This is it, isn’t it? The end, I mean.

Sydney Chinatown is dead. Nobody wants to admit it. Kind of like Reply All last year.

This week marked the end of Reply All, a podcast I’ve been following since it began eight years ago. I’d been a fan of its hosts, PJ Vogt and Alex Goldman, who helmed a prototype podcast of sorts called TL;DR years earlier.

Reply All was and remains completely unique. It’s a show that explains and explores all internet phenomena great and small, diving to the bottom of every proverbial rabbit hole until the origins and motivations can be understood in real-world terms.

Want to understand what happens when your Instagram account is stolen? Get ready for a deep dive into the world of hacker culture as PJ and Alex infiltrate their chatrooms and find out how their economy works and how they exploit the system. Sick of the daily telemarketing calls from Mumbai? These guys actually track down, befriend, and travel to India to meet some of these call operators.  

As someone who thrives on obscure memes and cultural references, PJ and Alex spoke my language. They’re people I would actually hang out with for a good time.

PJ left the show last year following a controversy around a toxic work environment that he supposedly contributed to alongside one of his reporters, Sruthi Pinnamaneni (a bunch of former employees took umbrage with the apparent hypocrisy of a story they produced regarding the toxic work culture at another media outlet). His spot was filled by Emmanuel Dzotsi, who despite his apparent enthusiasm was frankly a poor fit for the show’s enigmatic but ultimately nerdy bearing.

The show never recovered.

In the final episode, Goodbye All, Dzotsi waxes lyrical about the difficulty of finding the right words to say to end such an iconic show before allowing various staff to say goodbye in their own way.

The goodbye I wanted, however, and what I didn’t get (and what I suspect most people wanted), was answers to the questions that have lingered since PJ left.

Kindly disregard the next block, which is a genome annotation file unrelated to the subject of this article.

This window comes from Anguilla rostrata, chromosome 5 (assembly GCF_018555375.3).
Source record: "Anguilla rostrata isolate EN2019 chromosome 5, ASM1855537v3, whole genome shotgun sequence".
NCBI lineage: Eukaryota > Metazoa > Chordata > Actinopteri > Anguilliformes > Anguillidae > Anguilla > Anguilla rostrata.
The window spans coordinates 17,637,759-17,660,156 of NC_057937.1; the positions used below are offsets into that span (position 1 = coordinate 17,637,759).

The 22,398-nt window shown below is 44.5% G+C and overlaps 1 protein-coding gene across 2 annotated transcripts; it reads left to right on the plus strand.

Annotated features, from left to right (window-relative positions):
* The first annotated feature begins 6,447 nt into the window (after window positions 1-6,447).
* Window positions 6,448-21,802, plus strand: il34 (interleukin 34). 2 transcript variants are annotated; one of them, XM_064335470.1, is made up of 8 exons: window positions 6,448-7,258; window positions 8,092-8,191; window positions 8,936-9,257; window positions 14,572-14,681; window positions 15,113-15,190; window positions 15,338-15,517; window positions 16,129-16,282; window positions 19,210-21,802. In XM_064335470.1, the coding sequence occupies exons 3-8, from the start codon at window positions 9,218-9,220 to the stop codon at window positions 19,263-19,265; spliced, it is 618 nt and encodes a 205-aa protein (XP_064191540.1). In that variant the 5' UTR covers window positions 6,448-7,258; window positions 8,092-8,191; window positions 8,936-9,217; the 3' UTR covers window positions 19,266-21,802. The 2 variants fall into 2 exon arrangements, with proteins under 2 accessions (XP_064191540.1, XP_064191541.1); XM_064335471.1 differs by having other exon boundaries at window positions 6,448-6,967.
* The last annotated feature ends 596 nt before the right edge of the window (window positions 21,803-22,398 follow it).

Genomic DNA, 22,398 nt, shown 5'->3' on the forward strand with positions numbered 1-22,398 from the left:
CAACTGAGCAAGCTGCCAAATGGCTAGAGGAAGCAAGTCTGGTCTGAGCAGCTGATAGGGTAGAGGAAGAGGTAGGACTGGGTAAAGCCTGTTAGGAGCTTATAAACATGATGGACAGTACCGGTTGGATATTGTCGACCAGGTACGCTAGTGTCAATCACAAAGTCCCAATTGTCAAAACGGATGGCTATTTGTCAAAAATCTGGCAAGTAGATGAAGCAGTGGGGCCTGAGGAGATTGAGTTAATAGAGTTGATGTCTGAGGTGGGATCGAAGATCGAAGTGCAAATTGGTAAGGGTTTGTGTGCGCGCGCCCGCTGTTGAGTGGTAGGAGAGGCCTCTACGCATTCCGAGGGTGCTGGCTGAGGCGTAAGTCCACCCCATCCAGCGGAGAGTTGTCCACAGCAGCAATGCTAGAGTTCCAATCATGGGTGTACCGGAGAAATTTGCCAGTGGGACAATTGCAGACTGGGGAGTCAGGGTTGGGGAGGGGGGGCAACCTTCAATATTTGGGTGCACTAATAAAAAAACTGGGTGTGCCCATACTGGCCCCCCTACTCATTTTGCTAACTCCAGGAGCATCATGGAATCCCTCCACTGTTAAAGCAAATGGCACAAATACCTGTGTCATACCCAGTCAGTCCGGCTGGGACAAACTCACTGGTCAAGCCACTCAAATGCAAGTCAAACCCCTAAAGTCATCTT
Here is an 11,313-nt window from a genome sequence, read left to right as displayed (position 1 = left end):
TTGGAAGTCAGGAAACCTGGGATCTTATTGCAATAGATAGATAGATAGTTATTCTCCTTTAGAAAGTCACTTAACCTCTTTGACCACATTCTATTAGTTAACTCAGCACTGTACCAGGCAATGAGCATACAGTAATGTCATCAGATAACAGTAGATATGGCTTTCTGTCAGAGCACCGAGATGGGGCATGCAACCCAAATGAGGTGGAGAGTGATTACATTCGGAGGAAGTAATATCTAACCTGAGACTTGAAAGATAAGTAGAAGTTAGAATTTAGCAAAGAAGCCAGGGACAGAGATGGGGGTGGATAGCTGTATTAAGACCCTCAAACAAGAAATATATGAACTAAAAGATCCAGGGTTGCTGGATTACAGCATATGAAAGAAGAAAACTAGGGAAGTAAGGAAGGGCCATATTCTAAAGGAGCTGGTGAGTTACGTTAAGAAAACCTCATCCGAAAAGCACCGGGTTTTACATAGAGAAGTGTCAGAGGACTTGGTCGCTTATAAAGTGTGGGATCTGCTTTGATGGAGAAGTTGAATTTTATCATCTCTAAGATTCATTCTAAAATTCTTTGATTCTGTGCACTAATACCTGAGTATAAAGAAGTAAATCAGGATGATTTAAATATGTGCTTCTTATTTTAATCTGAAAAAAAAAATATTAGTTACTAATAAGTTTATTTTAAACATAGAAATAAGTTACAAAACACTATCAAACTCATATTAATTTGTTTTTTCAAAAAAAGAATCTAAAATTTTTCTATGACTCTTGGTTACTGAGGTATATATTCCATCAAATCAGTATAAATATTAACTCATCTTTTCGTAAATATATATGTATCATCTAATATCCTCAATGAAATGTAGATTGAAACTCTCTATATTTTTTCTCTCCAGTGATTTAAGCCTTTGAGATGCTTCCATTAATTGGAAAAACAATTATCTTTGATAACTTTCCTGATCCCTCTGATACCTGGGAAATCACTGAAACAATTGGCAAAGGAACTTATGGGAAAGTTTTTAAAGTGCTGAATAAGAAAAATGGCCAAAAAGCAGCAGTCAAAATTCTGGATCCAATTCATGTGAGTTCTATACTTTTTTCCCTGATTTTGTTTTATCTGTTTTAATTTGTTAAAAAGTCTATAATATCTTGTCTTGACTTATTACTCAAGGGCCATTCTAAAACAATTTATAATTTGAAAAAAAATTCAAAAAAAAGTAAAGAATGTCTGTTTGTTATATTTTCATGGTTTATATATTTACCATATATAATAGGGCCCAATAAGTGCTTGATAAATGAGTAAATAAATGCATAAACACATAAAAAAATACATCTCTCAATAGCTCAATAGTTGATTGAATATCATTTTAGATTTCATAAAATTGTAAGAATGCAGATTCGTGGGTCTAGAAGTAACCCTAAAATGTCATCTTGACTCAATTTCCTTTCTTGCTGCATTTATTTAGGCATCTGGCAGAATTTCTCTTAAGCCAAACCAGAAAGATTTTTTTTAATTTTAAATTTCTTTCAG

• Why was he forced to leave? I get that he may have been an asshole to his former colleagues, but since when was that a hanging offence?
  • Why were there no plans for succession? I actually messaged Alex Blumberg, the editorial director at Gimlet, but I suspect the recent upheaval at the Gimlet’s executive level puts the management of one of its many assets pretty low on the list of priorities.
  • Was the show really doing that badly? I mean, since PJ’s departure the stories became annoyingly predictable in the same way Joss Whedon puts an oversharing introvert into every single one of his movies and TV shows… but I was prepared to give it a chance. In fact I was giving it a chance.

But Cancel Culture doesn’t give chances. It didn’t give PJ a chance, which bewilders me somewhat. It didn’t give the show much of a chance either. As a consumer, I honestly couldn’t care less that he was unkind to other journalists who I have never heard of. And, having been a journalist myself, I question whether those who instigated his removal are simply bitter for having ‘played the game’ and lost. (I don’t think I’m being insensitive – that’s just how the sausage is made).

Was this really the goal? To destroy him and the show? What about all the other people who worked on it? No one was murdered or sexually assaulted. When considering the spectrum of possible outcomes from a difficult situation, this seems needlessly destructive.

That’s all moot, of course. The show is over. No answers, no closure… and for me, eerily, this is how things do in fact end.

I hear PJ has started a new podcast about crypto. I don’t know the first thing about the subject, but I hope he does well.

Godspeed, PJ.


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